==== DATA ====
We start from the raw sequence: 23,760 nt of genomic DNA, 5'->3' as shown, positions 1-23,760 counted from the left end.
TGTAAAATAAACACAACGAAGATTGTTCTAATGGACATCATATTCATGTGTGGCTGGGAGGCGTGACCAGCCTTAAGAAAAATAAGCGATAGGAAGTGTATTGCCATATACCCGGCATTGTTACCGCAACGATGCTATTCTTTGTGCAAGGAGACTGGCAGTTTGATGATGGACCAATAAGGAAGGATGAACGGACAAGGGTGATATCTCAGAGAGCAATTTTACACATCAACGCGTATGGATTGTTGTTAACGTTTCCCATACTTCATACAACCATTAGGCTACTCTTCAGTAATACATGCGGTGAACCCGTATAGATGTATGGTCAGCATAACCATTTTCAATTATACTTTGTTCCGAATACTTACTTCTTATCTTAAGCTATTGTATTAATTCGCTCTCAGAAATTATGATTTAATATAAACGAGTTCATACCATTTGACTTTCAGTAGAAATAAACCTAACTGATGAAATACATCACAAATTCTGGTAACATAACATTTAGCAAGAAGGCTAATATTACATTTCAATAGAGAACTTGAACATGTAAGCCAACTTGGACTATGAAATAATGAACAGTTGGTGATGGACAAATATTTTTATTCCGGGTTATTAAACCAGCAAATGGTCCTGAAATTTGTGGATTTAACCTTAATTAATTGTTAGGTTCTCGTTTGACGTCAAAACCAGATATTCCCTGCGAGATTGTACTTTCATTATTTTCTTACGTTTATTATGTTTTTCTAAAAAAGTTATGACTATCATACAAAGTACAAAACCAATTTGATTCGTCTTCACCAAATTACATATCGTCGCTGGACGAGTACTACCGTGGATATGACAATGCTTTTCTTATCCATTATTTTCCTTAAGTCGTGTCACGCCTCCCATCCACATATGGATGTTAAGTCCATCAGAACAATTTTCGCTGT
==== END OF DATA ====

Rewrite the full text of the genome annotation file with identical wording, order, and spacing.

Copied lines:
We start from the raw sequence: 23,760 nt of genomic DNA, 5'->3' as shown, positions 1-23,760 counted from the left end.
TGTAAAATAAACACAACGAAGATTGTTCTAATGGACATCATATTCATGTGTGGCTGGGAGGCGTGACCAGCCTTAAGAAAAATAAGCGATAGGAAGTGTATTGCCATATACCCGGCATTGTTACCGCAACGATGCTATTCTTTGTGCAAGGAGACTGGCAGTTTGATGATGGACCAATAAGGAAGGATGAACGGACAAGGGTGATATCTCAGAGAGCAATTTTACACATCAACGCGTATGGATTGTTGTTAACGTTTCCCATACTTCATACAACCATTAGGCTACTCTTCAGTAATACATGCGGTGAACCCGTATAGATGTATGGTCAGCATAACCATTTTCAATTATACTTTGTTCCGAATACTTACTTCTTATCTTAAGCTATTGTATTAATTCGCTCTCAGAAATTATGATTTAATATAAACGAGTTCATACCATTTGACTTTCAGTAGAAATAAACCTAACTGATGAAATACATCACAAATTCTGGTAACATAACATTTAGCAAGAAGGCTAATATTACATTTCAATAGAGAACTTGAACATGTAAGCCAACTTGGACTATGAAATAATGAACAGTTGGTGATGGACAAATATTTTTATTCCGGGTTATTAAACCAGCAAATGGTCCTGAAATTTGTGGATTTAACCTTAATTAATTGTTAGGTTCTCGTTTGACGTCAAAACCAGATATTCCCTGCGAGATTGTACTTTCATTATTTTCTTACGTTTATTATGTTTTTCTAAAAAAGTTATGACTATCATACAAAGTACAAAACCAATTTGATTCGTCTTCACCAAATTACATATCGTCGCTGGACGAGTACTACCGTGGATATGACAATGCTTTTCTTATCCATTATTTTCCTTAAGTCGTGTCACGCCTCCCATCCACATATGGATGTTAAGTCCATCAGAACAATTTTCGCTGT